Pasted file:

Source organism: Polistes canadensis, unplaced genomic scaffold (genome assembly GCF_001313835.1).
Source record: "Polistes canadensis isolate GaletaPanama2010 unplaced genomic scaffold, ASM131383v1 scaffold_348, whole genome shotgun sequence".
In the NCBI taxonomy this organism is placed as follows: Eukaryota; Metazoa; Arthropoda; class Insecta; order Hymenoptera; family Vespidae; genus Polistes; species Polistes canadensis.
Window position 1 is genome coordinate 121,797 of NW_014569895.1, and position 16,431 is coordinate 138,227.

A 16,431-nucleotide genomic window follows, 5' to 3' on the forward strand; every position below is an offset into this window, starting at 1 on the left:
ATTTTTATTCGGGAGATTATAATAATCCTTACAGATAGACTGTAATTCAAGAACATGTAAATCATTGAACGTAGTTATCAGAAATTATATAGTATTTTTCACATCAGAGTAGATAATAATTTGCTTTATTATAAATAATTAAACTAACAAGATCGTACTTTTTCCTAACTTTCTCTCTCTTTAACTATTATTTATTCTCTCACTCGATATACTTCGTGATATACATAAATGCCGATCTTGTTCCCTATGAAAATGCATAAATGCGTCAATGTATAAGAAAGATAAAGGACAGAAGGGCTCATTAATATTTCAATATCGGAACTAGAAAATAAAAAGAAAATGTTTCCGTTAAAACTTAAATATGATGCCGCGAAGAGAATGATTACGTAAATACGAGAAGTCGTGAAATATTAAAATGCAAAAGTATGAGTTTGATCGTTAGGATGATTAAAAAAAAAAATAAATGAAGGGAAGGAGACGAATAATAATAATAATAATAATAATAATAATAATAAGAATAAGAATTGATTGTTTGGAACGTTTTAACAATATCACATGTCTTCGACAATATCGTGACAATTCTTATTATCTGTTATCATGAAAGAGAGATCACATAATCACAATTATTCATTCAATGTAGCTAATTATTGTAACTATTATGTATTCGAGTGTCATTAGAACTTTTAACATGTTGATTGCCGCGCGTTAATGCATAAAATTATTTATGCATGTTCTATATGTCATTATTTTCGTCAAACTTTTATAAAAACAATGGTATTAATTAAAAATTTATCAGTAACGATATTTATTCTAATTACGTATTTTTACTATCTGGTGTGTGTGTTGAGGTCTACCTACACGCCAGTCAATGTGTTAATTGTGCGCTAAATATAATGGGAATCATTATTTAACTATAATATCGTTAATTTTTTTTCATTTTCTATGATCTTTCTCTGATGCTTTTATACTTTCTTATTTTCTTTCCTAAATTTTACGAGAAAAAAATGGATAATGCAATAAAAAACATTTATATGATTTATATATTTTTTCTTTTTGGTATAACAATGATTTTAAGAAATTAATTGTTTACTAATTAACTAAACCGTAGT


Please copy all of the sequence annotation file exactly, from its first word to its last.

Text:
Source organism: Polistes canadensis, unplaced genomic scaffold (genome assembly GCF_001313835.1).
Source record: "Polistes canadensis isolate GaletaPanama2010 unplaced genomic scaffold, ASM131383v1 scaffold_348, whole genome shotgun sequence".
In the NCBI taxonomy this organism is placed as follows: Eukaryota; Metazoa; Arthropoda; class Insecta; order Hymenoptera; family Vespidae; genus Polistes; species Polistes canadensis.
Window position 1 is genome coordinate 121,797 of NW_014569895.1, and position 16,431 is coordinate 138,227.

A 16,431-nucleotide genomic window follows, 5' to 3' on the forward strand; every position below is an offset into this window, starting at 1 on the left:
ATTTTTATTCGGGAGATTATAATAATCCTTACAGATAGACTGTAATTCAAGAACATGTAAATCATTGAACGTAGTTATCAGAAATTATATAGTATTTTTCACATCAGAGTAGATAATAATTTGCTTTATTATAAATAATTAAACTAACAAGATCGTACTTTTTCCTAACTTTCTCTCTCTTTAACTATTATTTATTCTCTCACTCGATATACTTCGTGATATACATAAATGCCGATCTTGTTCCCTATGAAAATGCATAAATGCGTCAATGTATAAGAAAGATAAAGGACAGAAGGGCTCATTAATATTTCAATATCGGAACTAGAAAATAAAAAGAAAATGTTTCCGTTAAAACTTAAATATGATGCCGCGAAGAGAATGATTACGTAAATACGAGAAGTCGTGAAATATTAAAATGCAAAAGTATGAGTTTGATCGTTAGGATGATTAAAAAAAAAAATAAATGAAGGGAAGGAGACGAATAATAATAATAATAATAATAATAATAATAATAAGAATAAGAATTGATTGTTTGGAACGTTTTAACAATATCACATGTCTTCGACAATATCGTGACAATTCTTATTATCTGTTATCATGAAAGAGAGATCACATAATCACAATTATTCATTCAATGTAGCTAATTATTGTAACTATTATGTATTCGAGTGTCATTAGAACTTTTAACATGTTGATTGCCGCGCGTTAATGCATAAAATTATTTATGCATGTTCTATATGTCATTATTTTCGTCAAACTTTTATAAAAACAATGGTATTAATTAAAAATTTATCAGTAACGATATTTATTCTAATTACGTATTTTTACTATCTGGTGTGTGTGTTGAGGTCTACCTACACGCCAGTCAATGTGTTAATTGTGCGCTAAATATAATGGGAATCATTATTTAACTATAATATCGTTAATTTTTTTTCATTTTCTATGATCTTTCTCTGATGCTTTTATACTTTCTTATTTTCTTTCCTAAATTTTACGAGAAAAAAATGGATAATGCAATAAAAAACATTTATATGATTTATATATTTTTTCTTTTTGGTATAACAATGATTTTAAGAAATTAATTGTTTACTAATTAACTAAACCGTAGT